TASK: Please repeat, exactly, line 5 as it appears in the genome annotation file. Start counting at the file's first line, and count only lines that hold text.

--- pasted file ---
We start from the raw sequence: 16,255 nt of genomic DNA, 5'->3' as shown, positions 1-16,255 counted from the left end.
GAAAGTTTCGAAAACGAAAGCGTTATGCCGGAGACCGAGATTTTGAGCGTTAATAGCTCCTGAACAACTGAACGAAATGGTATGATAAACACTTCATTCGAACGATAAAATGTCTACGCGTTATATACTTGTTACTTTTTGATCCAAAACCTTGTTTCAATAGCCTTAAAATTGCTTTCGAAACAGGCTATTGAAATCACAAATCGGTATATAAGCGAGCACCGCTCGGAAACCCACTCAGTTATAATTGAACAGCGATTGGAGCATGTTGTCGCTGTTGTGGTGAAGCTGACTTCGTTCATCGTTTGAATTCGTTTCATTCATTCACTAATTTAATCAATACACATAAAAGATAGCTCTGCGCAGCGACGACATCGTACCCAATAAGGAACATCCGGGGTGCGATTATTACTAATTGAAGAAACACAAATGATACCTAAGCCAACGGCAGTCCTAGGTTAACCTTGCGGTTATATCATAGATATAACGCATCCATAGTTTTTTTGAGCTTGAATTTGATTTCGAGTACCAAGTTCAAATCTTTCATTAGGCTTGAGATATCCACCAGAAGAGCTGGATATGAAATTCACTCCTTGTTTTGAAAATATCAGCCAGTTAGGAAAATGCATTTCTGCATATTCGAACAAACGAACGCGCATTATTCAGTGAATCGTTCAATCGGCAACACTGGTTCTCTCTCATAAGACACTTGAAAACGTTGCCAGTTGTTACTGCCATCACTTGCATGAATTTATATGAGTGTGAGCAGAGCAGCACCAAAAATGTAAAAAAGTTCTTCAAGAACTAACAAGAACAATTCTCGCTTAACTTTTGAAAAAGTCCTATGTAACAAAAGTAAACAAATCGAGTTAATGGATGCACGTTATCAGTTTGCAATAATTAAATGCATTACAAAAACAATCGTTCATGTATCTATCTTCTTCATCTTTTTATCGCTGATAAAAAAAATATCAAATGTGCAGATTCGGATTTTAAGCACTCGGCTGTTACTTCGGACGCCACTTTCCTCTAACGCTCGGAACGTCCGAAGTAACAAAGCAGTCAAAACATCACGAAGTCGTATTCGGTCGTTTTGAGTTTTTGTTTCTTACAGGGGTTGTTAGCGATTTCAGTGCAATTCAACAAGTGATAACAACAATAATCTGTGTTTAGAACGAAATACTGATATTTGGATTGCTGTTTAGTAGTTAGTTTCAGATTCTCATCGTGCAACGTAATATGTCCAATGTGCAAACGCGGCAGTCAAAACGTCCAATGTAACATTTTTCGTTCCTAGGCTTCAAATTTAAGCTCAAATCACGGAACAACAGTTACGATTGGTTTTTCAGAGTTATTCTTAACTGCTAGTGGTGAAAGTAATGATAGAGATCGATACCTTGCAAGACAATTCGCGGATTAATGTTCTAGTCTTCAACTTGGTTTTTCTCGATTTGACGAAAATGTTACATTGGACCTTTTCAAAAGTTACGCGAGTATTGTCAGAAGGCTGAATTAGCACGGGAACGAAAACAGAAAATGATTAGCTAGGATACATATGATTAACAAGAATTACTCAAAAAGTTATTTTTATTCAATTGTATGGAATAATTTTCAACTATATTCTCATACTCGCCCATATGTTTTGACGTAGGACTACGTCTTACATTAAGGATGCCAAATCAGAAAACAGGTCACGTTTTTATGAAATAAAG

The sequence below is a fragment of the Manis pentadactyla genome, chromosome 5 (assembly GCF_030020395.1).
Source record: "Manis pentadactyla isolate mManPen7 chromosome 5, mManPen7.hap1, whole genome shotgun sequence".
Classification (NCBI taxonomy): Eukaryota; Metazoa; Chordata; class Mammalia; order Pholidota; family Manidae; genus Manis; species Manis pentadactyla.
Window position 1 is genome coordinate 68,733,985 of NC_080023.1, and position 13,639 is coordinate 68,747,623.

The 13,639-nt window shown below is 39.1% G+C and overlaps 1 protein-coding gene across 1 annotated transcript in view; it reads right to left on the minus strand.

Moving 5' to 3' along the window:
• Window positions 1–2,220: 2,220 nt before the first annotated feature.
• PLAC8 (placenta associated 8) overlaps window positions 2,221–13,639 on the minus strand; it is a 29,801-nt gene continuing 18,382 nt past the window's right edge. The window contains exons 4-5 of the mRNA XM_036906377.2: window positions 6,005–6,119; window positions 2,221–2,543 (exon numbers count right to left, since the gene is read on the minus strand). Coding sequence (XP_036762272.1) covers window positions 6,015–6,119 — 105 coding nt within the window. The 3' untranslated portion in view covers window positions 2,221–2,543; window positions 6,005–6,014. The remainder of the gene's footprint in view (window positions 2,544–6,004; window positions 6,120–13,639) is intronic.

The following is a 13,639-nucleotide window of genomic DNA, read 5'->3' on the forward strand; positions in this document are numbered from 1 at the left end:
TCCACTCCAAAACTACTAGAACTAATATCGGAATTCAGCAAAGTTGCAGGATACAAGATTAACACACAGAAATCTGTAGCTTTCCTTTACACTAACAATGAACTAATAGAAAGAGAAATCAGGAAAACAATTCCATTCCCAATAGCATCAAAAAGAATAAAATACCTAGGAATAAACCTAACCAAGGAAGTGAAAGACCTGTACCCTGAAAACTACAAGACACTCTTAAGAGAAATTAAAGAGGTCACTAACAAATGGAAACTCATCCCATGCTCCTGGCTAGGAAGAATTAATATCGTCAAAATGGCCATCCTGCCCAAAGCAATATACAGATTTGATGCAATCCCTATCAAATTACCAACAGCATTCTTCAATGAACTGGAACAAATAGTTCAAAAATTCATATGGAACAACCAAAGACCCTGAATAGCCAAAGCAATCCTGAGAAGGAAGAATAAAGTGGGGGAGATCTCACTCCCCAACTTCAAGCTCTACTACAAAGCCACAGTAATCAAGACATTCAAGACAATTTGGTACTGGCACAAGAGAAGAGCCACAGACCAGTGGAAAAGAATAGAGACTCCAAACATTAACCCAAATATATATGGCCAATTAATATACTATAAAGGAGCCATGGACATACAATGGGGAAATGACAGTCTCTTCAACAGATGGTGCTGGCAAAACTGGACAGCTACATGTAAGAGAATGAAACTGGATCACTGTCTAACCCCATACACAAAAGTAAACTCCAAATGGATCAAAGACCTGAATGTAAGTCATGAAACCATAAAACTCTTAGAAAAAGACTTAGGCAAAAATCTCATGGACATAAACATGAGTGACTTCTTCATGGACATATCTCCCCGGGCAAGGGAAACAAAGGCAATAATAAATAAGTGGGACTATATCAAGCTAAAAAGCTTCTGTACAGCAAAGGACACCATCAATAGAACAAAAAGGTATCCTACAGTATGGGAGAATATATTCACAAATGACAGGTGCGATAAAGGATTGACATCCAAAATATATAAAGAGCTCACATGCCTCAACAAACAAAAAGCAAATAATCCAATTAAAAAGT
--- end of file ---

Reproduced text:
Classification (NCBI taxonomy): Eukaryota; Metazoa; Chordata; class Mammalia; order Pholidota; family Manidae; genus Manis; species Manis pentadactyla.